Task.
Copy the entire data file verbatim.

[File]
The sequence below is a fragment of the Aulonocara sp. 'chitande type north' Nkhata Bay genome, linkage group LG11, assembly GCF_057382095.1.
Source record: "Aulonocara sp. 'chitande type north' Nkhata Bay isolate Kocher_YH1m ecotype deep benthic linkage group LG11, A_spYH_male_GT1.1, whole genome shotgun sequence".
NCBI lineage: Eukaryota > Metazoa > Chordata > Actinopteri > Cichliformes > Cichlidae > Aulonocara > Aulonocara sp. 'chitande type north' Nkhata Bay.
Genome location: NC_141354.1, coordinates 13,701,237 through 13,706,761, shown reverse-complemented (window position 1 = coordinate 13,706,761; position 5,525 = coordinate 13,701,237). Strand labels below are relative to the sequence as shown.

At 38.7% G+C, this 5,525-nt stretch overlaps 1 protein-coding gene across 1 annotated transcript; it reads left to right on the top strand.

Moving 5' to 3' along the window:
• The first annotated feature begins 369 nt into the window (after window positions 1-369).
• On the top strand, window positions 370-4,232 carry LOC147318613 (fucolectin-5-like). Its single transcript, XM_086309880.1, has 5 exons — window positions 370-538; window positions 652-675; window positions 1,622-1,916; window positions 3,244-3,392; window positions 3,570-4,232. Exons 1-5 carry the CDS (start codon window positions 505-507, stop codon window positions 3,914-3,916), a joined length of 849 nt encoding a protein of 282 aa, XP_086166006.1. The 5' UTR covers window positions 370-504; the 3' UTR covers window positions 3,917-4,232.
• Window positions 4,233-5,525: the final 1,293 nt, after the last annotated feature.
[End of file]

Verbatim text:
The sequence below is a fragment of the Aulonocara sp. 'chitande type north' Nkhata Bay genome, linkage group LG11, assembly GCF_057382095.1.
Source record: "Aulonocara sp. 'chitande type north' Nkhata Bay isolate Kocher_YH1m ecotype deep benthic linkage group LG11, A_spYH_male_GT1.1, whole genome shotgun sequence".
NCBI lineage: Eukaryota > Metazoa > Chordata > Actinopteri > Cichliformes > Cichlidae > Aulonocara > Aulonocara sp. 'chitande type north' Nkhata Bay.
Genome location: NC_141354.1, coordinates 13,701,237 through 13,706,761, shown reverse-complemented (window position 1 = coordinate 13,706,761; position 5,525 = coordinate 13,701,237). Strand labels below are relative to the sequence as shown.

At 38.7% G+C, this 5,525-nt stretch overlaps 1 protein-coding gene across 1 annotated transcript; it reads left to right on the top strand.

Moving 5' to 3' along the window:
• The first annotated feature begins 369 nt into the window (after window positions 1-369).
• On the top strand, window positions 370-4,232 carry LOC147318613 (fucolectin-5-like). Its single transcript, XM_086309880.1, has 5 exons — window positions 370-538; window positions 652-675; window positions 1,622-1,916; window positions 3,244-3,392; window positions 3,570-4,232. Exons 1-5 carry the CDS (start codon window positions 505-507, stop codon window positions 3,914-3,916), a joined length of 849 nt encoding a protein of 282 aa, XP_086166006.1. The 5' UTR covers window positions 370-504; the 3' UTR covers window positions 3,917-4,232.
• Window positions 4,233-5,525: the final 1,293 nt, after the last annotated feature.